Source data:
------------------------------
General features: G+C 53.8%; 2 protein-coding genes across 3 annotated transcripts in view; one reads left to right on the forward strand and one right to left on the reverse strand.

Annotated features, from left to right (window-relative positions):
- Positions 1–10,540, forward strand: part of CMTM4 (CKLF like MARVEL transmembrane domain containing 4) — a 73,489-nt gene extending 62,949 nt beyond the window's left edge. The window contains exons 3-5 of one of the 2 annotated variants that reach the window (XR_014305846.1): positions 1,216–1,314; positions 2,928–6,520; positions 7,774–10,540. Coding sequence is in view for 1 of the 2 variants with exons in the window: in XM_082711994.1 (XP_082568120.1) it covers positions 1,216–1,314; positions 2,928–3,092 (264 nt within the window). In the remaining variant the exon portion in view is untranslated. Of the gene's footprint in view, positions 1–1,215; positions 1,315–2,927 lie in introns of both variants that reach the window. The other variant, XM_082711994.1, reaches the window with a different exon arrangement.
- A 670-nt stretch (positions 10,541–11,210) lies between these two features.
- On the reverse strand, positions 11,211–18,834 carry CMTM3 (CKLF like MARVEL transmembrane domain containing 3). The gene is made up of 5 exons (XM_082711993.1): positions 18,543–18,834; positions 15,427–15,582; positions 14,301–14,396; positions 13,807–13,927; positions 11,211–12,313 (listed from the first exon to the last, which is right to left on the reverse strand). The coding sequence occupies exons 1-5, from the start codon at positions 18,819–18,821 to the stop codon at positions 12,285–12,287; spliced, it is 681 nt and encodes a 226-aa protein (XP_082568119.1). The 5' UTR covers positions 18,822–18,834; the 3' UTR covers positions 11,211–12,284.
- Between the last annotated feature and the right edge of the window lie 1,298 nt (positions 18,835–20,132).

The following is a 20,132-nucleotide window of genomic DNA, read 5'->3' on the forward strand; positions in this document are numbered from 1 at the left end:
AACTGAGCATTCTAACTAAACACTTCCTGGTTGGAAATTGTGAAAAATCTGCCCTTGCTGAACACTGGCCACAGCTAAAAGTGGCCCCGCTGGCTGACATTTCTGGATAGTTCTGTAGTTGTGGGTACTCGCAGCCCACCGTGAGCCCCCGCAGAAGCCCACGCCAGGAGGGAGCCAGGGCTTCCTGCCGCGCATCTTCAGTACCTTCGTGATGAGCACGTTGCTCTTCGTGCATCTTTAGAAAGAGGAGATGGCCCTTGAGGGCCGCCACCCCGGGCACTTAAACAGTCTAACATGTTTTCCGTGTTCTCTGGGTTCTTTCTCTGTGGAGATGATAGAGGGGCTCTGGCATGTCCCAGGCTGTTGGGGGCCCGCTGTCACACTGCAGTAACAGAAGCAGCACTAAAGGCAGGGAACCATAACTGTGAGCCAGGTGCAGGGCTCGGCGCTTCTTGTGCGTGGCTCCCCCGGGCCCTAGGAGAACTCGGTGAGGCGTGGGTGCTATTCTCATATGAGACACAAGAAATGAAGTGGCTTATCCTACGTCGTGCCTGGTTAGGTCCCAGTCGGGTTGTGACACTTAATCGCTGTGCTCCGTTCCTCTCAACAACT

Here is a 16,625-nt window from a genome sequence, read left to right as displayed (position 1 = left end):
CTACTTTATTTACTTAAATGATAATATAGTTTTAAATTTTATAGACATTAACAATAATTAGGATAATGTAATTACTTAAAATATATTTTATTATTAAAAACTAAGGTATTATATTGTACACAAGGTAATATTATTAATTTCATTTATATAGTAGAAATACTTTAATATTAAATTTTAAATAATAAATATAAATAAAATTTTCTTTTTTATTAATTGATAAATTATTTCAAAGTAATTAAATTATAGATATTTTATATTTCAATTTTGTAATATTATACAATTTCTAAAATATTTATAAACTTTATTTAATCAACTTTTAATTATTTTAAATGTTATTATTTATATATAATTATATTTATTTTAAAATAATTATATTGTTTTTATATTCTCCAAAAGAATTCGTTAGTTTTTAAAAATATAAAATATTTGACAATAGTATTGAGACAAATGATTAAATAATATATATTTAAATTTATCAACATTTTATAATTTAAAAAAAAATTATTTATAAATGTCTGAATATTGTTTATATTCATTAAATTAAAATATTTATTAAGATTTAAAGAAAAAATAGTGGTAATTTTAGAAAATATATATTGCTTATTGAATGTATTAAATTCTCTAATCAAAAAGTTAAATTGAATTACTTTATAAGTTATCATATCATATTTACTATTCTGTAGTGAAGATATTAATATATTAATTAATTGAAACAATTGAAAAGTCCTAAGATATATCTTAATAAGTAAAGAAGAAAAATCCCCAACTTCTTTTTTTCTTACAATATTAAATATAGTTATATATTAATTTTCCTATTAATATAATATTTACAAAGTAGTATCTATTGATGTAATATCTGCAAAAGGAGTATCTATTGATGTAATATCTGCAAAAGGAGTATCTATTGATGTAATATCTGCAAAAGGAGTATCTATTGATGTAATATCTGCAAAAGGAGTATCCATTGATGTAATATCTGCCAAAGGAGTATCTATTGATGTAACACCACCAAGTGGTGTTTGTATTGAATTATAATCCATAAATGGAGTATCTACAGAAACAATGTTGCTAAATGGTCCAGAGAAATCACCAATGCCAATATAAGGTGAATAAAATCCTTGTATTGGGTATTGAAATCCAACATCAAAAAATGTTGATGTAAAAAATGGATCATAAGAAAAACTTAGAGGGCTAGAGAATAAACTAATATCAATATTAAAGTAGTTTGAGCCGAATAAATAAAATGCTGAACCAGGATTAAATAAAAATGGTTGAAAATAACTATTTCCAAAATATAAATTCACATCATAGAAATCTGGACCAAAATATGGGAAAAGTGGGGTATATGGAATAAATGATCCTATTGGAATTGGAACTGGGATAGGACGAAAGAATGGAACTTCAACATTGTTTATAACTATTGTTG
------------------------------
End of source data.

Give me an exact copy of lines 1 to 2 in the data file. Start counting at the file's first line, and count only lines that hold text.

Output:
General features: G+C 53.8%; 2 protein-coding genes across 3 annotated transcripts in view; one reads left to right on the forward strand and one right to left on the reverse strand.

Annotated features, from left to right (window-relative positions):